The Great Ocean Road


Tuesday, June 2nd 1987

We left Melbourne just after lunch. Mark and Tony pulled up outside in the Ute just as Peter the landlord arrived with a $114 phone bill.   He went inside and I didn’t wait for him to find the $6 that was in the jar. I bunged my rucksack in the back of the pick-up and got into the cab between Mark and Tony. Tony drove.

Mark and Tony were an ill-matched pair.  Mark was a pretty boisterous lad from London who had been working in the UK as a postman before giving it up to travel.  Tony was from rural New Zealand and was very quietly spoken.  They hadn’t know each other for too long and I think that the only thing they had in common was that Mark wanted a ride in a car and Tony had a car.

We made a few small errands in the centre of the city and then crossed the Westgate Bridge and headed south skirting Port Phillip Bay as we went. We paused for snacks at a place called the Tockers Road House before carrying on as far as Geelong. We pulled up outside the youth hostel and managed to get 3 beds for the night.

The youth hostel was run by a middle aged Australian who we quickly christened “the dragon lady”. She had a bit of a thing about discipline and she went to great lengths to explain all the rules. Then she allocated the chores to everyone. I was put in charge of cleaning of the shower and I was told that it better be shiny. She told us that although she wasn’t staying in the hostel herself she would be back the next morning and would be closely inspecting our work.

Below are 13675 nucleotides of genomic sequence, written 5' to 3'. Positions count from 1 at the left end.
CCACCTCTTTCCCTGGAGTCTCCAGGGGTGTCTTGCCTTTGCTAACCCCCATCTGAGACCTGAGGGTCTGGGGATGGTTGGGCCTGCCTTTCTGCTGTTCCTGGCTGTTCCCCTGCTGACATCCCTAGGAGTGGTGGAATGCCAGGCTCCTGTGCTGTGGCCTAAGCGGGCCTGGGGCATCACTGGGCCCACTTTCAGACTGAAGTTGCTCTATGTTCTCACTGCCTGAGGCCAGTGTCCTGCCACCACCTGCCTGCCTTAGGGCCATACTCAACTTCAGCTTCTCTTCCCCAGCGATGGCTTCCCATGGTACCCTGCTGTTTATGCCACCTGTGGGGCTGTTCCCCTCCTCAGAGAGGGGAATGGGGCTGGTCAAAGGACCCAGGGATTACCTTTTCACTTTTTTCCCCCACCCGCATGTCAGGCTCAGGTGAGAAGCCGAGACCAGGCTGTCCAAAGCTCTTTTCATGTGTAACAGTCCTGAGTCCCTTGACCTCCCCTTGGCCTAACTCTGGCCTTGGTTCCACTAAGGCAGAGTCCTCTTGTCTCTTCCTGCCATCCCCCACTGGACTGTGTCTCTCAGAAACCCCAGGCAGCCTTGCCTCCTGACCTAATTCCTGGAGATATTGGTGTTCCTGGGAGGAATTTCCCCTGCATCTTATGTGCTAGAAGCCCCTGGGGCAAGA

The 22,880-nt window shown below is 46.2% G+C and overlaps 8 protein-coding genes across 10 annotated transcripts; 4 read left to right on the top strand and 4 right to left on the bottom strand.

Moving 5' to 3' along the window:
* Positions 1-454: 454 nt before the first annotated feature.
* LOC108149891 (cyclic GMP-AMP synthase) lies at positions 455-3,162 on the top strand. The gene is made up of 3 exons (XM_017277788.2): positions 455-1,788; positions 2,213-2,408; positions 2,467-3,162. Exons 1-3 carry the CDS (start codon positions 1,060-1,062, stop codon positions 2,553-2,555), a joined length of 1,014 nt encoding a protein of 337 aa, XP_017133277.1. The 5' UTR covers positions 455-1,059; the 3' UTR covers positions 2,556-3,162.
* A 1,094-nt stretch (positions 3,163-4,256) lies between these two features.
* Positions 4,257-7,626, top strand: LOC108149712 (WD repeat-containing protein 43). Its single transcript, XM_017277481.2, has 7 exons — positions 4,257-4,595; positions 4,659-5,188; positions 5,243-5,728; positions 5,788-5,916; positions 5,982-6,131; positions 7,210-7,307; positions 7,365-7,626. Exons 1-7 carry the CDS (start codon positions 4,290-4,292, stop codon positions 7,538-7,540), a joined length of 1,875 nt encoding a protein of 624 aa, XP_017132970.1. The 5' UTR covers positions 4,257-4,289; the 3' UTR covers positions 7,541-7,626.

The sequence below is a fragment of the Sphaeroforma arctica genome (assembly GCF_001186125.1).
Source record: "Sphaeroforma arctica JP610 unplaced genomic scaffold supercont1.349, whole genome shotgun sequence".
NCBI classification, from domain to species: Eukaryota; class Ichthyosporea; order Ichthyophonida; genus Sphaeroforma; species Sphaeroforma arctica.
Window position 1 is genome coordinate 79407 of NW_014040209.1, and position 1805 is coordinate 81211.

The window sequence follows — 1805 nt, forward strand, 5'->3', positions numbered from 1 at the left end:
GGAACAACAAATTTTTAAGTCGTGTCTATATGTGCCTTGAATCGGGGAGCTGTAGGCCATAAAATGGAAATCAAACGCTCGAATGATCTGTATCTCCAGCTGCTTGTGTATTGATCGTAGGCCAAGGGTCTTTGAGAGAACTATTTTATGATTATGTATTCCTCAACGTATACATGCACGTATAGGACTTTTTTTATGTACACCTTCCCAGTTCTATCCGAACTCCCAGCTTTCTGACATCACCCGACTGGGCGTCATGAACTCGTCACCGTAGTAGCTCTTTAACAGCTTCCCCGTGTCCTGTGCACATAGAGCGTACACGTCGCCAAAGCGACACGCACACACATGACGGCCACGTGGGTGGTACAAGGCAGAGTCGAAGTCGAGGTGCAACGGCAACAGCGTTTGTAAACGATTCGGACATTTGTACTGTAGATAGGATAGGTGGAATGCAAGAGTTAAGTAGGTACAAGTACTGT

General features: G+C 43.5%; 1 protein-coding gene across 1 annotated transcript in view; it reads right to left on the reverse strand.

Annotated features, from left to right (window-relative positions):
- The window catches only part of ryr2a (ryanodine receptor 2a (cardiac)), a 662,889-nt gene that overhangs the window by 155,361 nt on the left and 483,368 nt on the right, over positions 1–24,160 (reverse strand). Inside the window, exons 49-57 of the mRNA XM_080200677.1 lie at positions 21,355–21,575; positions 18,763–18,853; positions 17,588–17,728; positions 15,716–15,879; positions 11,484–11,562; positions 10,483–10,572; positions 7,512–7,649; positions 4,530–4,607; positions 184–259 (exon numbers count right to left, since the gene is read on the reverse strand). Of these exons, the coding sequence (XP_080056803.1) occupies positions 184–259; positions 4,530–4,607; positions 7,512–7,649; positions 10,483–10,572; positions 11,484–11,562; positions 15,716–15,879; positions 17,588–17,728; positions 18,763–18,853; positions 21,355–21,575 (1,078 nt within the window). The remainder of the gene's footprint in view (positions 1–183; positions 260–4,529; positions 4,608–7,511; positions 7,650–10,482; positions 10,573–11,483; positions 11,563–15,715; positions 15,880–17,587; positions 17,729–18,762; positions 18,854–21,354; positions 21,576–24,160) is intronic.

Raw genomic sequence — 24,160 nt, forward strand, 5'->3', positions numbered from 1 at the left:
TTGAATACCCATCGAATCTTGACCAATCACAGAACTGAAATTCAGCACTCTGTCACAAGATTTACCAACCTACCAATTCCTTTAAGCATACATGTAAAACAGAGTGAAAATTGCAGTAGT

Geelong wasn’t really that interesting. There was a German, a Frenchman and an American girl staying in the hostel with us. Mark cooked us pork chops and then we went out to a pub together. We couldn’t talk over the loud music played by an awful band so we came back and had an early night.


Wednesday, June 3rd 1987

The next morning the Dragon Lady returned and, as promised, inspected our work. She examined the shower that I had spent a half hour cleaning and she concluded, with obvious disappointment, that “it would do”.

At 9:30 we set off again towards the start of the “Great Ocean Road”.   The road was built by servicemen returning after the First World War and provided a scenic coastal drive with great views of the Bass Straight.  It really was a fantastic road.


We stopped for lunch at Apollo bay and continued stopping every so often until we reached the “Twelve Apostles”, an unusual rock formation just south of Port Campbell. We also stopped to examine signs that explained the wreck of the Loch Ard, a ship that went down with only 2 survivors in 1878.  We saw “London Bridge” another unusual rock formation.


It was dusk by the time we reached Port Fairy and checked into the Youth Hostel. We sat in the kitchen for a while and watched a girl from Manchester burn her toast before we headed out to the pub.

The pub was called “The Star of the West” and was run by a friendly Kiwi named Bob and his young Australian wife Kate. Bob introduced us to the local South Australian Coopers Ale and, amidst chatting a couple of British girls and a girl from California, we drank far too much of it.

Grampian Mountains